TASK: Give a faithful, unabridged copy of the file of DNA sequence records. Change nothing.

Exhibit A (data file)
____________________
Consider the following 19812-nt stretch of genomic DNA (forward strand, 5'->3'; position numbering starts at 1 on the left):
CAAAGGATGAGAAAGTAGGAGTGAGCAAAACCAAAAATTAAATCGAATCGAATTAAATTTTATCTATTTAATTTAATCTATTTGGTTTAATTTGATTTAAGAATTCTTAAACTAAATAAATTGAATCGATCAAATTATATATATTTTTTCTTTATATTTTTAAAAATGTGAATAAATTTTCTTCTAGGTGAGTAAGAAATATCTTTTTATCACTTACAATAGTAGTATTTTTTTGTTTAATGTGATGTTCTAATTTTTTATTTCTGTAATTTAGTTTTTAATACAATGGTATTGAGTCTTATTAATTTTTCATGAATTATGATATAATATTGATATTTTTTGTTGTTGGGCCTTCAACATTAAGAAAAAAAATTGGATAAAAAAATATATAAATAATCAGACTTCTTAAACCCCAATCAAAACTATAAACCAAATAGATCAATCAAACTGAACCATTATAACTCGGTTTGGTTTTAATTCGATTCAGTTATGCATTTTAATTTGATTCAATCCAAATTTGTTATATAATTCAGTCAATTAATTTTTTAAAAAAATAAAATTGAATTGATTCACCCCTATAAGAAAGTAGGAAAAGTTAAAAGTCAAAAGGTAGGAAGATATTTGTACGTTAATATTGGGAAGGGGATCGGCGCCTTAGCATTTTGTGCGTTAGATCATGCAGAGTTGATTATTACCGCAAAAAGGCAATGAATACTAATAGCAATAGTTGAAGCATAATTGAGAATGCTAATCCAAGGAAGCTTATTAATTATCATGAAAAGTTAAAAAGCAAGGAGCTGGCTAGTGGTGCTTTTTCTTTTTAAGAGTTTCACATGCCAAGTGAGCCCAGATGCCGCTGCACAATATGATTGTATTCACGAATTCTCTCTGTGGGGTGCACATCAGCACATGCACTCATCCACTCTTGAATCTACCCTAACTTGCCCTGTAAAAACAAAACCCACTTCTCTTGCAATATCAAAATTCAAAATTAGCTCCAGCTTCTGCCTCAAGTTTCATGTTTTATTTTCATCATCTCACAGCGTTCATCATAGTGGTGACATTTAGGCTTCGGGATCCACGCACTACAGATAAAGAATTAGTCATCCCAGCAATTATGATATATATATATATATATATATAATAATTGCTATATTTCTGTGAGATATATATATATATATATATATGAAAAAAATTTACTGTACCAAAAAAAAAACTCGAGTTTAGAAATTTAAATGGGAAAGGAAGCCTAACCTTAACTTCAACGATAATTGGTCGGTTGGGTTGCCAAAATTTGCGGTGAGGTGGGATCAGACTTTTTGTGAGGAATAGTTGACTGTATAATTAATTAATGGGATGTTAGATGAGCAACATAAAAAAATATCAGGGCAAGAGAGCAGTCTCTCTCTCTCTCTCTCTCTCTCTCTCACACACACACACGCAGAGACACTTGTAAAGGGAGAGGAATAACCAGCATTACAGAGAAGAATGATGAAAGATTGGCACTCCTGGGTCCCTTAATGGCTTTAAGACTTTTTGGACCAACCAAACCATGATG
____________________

Consider the following 19812-nt stretch of genomic DNA (forward strand, 5'->3'; position numbering starts at 1 on the left):
CAAAGGATGAGAAAGTAGGAGTGAGCAAAACCAAAAATTAAATCGAATCGAATTAAATTTTATCTATTTAATTTAATCTATTTGGTTTAATTTGATTTAAGAATTCTTAAACTAAATAAATTGAATCGATCAAATTATATATATTTTTTCTTTATATTTTTAAAAATGTGAATAAATTTTCTTCTAGGTGAGTAAGAAATATCTTTTTATCACTTACAATAGTAGTATTTTTTTGTTTAATGTGATGTTCTAATTTTTTATTTCTGTAATTTAGTTTTTAATACAATGGTATTGAGTCTTATTAATTTTTCATGAATTATGATATAATATTGATATTTTTTGTTGTTGGGCCTTCAACATTAAGAAAAAAAATTGGATAAAAAAATATATAAATAATCAGACTTCTTAAACCCCAATCAAAACTATAAACCAAATAGATCAATCAAACTGAACCATTATAACTCGGTTTGGTTTTAATTCGATTCAGTTATGCATTTTAATTTGATTCAATCCAAATTTGTTATATAATTCAGTCAATTAATTTTTTAAAAAAATAAAATTGAATTGATTCACCCCTATAAGAAAGTAGGAAAAGTTAAAAGTCAAAAGGTAGGAAGATATTTGTACGTTAATATTGGGAAGGGGATCGGCGCCTTAGCATTTTGTGCGTTAGATCATGCAGAGTTGATTATTACCGCAAAAAGGCAATGAATACTAATAGCAATAGTTGAAGCATAATTGAGAATGCTAATCCAAGGAAGCTTATTAATTATCATGAAAAGTTAAAAAGCAAGGAGCTGGCTAGTGGTGCTTTTTCTTTTTAAGAGTTTCACATGCCAAGTGAGCCCAGATGCCGCTGCACAATATGATTGTATTCACGAATTCTCTCTGTGGGGTGCACATCAGCACATGCACTCATCCACTCTTGAATCTACCCTAACTTGCCCTGTAAAAACAAAACCCACTTCTCTTGCAATATCAAAATTCAAAATTAGCTCCAGCTTCTGCCTCAAGTTTCATGTTTTATTTTCATCATCTCACAGCGTTCATCATAGTGGTGACATTTAGGCTTCGGGATCCACGCACTACAGATAAAGAATTAGTCATCCCAGCAATTATGATATATATATATATATATATATAATAATTGCTATATTTCTGTGAGATATATATATATATATATATATGAAAAAAATTTACTGTACCAAAAAAAAAACTCGAGTTTAGAAATTTAAATGGGAAAGGAAGCCTAACCTTAACTTCAACGATAATTGGTCGGTTGGGTTGCCAAAATTTGCGGTGAGGTGGGATCAGACTTTTTGTGAGGAATAGTTGACTGTATAATTAATTAATGGGATGTTAGATGAGCAACATAAAAAAATATCAGGGCAAGAGAGCAGTCTCTCTCTCTCTCTCTCTCTCTCTCTCACACACACACACGCAGAGACACTTGTAAAGGGAGAGGAATAACCAGCATTACAGAGAAGAATGATGAAAGATTGGCACTCCTGGGTCCCTTAATGGCTTTAAGACTTTTTGGACCAACCAAACCATGATG